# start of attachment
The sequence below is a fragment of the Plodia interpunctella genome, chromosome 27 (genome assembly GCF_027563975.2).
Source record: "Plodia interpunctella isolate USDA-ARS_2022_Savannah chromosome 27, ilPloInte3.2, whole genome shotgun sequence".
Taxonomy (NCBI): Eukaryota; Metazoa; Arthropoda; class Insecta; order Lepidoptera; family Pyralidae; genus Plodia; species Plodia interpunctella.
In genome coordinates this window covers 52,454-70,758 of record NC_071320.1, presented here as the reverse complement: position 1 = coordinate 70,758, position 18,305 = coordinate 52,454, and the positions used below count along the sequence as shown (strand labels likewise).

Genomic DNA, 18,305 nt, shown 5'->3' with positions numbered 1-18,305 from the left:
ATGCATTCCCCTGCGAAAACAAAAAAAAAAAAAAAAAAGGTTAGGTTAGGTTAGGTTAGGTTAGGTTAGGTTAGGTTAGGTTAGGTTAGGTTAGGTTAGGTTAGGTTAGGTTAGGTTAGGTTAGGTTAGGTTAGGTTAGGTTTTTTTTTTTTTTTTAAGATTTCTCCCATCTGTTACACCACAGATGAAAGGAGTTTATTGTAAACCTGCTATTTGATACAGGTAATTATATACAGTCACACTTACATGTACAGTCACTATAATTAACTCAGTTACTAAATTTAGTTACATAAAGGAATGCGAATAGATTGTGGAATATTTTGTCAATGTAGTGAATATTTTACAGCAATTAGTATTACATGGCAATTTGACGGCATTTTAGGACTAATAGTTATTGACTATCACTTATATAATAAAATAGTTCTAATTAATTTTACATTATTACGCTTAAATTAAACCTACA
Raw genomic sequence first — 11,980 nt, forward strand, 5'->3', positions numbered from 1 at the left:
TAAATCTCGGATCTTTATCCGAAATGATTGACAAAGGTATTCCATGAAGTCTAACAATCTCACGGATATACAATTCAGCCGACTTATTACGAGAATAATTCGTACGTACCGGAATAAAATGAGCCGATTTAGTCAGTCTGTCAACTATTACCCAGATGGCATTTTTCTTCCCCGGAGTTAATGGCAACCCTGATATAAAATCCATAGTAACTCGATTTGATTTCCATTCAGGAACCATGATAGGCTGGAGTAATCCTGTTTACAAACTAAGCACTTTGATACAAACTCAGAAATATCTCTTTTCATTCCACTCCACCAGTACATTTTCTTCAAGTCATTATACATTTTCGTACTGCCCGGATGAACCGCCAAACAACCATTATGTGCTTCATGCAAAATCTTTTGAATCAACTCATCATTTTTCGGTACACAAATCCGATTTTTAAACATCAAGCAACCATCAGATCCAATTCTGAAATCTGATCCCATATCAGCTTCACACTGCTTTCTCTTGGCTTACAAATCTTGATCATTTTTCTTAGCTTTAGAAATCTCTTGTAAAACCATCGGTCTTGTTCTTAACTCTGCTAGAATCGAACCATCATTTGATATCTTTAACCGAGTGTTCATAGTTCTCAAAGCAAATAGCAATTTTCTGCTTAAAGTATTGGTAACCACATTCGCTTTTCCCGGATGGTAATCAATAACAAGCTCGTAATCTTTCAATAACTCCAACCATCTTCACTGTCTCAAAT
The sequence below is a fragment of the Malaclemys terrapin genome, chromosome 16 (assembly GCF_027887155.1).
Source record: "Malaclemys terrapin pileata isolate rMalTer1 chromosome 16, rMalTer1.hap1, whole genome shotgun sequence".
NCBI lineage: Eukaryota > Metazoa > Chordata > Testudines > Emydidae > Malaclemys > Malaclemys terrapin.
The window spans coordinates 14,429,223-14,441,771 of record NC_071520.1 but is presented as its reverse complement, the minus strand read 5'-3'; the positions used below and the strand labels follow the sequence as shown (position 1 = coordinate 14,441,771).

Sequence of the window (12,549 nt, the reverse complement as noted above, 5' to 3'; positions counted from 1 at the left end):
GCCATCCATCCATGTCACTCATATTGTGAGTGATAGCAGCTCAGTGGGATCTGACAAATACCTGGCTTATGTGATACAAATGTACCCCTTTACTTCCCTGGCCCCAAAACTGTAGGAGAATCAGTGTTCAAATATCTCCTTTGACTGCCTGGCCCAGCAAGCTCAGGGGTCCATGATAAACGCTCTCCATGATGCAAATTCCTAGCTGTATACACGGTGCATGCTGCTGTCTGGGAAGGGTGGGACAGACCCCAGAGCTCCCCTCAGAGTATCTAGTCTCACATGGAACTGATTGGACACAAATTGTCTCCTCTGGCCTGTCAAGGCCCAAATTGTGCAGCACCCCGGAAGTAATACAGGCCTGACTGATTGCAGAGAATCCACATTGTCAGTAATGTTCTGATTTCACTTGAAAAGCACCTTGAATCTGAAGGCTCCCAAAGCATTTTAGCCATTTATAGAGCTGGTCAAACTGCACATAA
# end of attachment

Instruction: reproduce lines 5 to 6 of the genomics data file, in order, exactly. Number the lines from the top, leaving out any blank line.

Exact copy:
Genomic DNA, 18,305 nt, shown 5'->3' with positions numbered 1-18,305 from the left:
ATGCATTCCCCTGCGAAAACAAAAAAAAAAAAAAAAAAGGTTAGGTTAGGTTAGGTTAGGTTAGGTTAGGTTAGGTTAGGTTAGGTTAGGTTAGGTTAGGTTAGGTTAGGTTAGGTTAGGTTAGGTTAGGTTAGGTTAGGTTTTTTTTTTTTTTTTAAGATTTCTCCCATCTGTTACACCACAGATGAAAGGAGTTTATTGTAAACCTGCTATTTGATACAGGTAATTATATACAGTCACACTTACATGTACAGTCACTATAATTAACTCAGTTACTAAATTTAGTTACATAAAGGAATGCGAATAGATTGTGGAATATTTTGTCAATGTAGTGAATATTTTACAGCAATTAGTATTACATGGCAATTTGACGGCATTTTAGGACTAATAGTTATTGACTATCACTTATATAATAAAATAGTTCTAATTAATTTTACATTATTACGCTTAAATTAAACCTACA